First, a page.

Bigger, Stronger Davis A Sack Machine

Illinois' defensive ends lived up to their press clippings in Saturday's final spring scrimmage. Six different ends combined to share nine quarterback sacks on the day. But for all the praise, the one who still stands above the rest in terms of talent and pro potential is Will Davis.

Davis played receiver and tight end his freshman year, but Coach Ron Zook wishes Will would have skipped offense entirely.

"I would have put him there (defense) in the beginning. Coach Locks (Mike Locksley) wanted to look at him at tight end. But I'm not going to move a guy unless he wants to do it. Otherwise, it doesn't do any good to do it."

After mixed results on offense, the graduate of Eleanor Roosevelt high school in Greenbelt, Maryland, accepted the switch to defense. And his growth since then has been spectacular. Known for his speed off the edge, Will has become a terror for opposing quarterbacks. Last year, he ranked sixth in the Big Ten and 26th in the nation in sacks per game.

The only problem for Davis last year was a lack of strength and bulk. He worked to overcome that problem in the offseason, and he reported to spring practice at a pumped up 267 pounds.

"At the Rose Bowl, I was at about 250," explained Davis the first day of spring ball. "I've put on most of the extra weight in the offseason. This is just from working hard. They said they wanted to see how I move with it, and I'm feeling good.

"If it slows me down, I'm going to take it off. The extra strength will help me tremendously. The coaches tell me that if I can keep my same speed at this size, I will be unstoppable. That's the whole goal of the d-line, to be dominant."

Asked at the end of spring ball whether he kept his speed with the extra bulk, Will answered in the affirmative.

"Yeah, yeah. I showed it to the coaches, and so far they've been proud of what I've been doing. So hopefully I keep it up.

"I was working on power. When you have speed and power, you are unstoppable. That's basically what the weight was for. If I keep the same speed and the same power, I've got a lot of moves and ways of getting to the quarterback now with the extra weight."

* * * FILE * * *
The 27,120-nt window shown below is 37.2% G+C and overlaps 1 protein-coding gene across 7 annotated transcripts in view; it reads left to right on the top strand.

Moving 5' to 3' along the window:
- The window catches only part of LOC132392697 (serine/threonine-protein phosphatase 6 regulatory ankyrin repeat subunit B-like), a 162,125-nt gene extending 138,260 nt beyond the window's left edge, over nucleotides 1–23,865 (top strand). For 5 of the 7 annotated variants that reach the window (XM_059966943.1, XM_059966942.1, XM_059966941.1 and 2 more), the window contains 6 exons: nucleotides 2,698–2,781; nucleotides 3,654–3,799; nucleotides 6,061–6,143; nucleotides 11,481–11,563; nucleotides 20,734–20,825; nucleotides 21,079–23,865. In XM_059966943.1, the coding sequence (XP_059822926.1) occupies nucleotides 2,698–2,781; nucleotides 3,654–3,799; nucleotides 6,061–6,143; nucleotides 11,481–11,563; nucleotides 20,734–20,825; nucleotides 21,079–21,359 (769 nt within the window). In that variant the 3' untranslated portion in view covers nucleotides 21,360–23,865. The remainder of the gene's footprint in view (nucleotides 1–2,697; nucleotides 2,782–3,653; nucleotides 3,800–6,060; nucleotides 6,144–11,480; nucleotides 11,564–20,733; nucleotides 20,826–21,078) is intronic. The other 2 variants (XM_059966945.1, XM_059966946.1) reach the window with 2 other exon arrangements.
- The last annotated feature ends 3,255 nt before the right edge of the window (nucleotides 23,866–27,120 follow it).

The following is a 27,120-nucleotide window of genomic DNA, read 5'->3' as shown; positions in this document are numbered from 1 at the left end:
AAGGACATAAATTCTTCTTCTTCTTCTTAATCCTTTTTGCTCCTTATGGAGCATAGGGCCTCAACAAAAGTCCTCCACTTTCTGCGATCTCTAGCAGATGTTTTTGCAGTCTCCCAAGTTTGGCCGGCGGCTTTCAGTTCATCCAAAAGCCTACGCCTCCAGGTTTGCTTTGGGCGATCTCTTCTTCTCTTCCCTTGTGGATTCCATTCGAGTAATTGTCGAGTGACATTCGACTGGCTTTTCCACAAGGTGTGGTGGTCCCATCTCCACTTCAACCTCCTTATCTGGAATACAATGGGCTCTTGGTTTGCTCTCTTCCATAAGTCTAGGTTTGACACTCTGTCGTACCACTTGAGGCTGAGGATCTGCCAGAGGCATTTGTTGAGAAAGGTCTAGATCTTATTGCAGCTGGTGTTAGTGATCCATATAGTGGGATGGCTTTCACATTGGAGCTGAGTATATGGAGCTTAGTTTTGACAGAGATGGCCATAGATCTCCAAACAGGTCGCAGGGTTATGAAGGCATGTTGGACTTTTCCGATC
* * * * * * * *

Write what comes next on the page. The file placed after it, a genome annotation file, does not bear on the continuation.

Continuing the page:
Opposing linemen and quarterbacks will be less than thrilled to hear Davis's success story. In fact, his comments about the Illinois defense in general might just scare them a little.

"Our defense is just dominating. That's the key thing we wanted to come out and do. The defensive line, the whole defense really, including the dbs and the linebackers. It's looking good right now."

Will Davis is confident about his defense, but he doesn't want fans to downgrade the Illini offense, especially the offensive line.

"The offensive line is doing good also. They give us a good challenge. Coach Zook always tells us there's going to be ups and downs in games, and there's still lots of mistakes we have to fix. But overall, we're dominant."

Will was one of the first three players to arrive at Illinois from the Washington, D. C.-Maryland area since Zook arrived. There are now 13 on the roster. He has a ready explanation.

"First of all, it's a good program and good school. They make you feel like it's home. They make you feel like its still D. C. or Maryland. They get close to us, and we end up coming here because they're so close to us."

Will we see more great players from there in the future?

"Yeah, I wouldn't see why not. It's like D. C. and Maryland up here, and everybody from there is real close, just like a family up here. Coach Locksley loves getting guys from Maryland to this area. He knows how good we are. I knew a couple guys would come. I didn't know this many. I know a couple more will come."

Obviously, there is an adjustment period as young men accustomed to a large city and suburban environment become transplanted to a smaller college town. But Davis puts it in a proper perspective.

"It's a little bit difficult adjustment. But I talk to people from Chicago who say it's a big adjustment coming down here to Champaign. There's so many Maryland-D. C. guys here, we just make it feel at home. We have fun and everything just like we're back home."

Will Davis hopes to have a lot more fun roaming in opponents' offensive backfields this fall. With continued success, he has a chance for a long and distinguished pro career as well.

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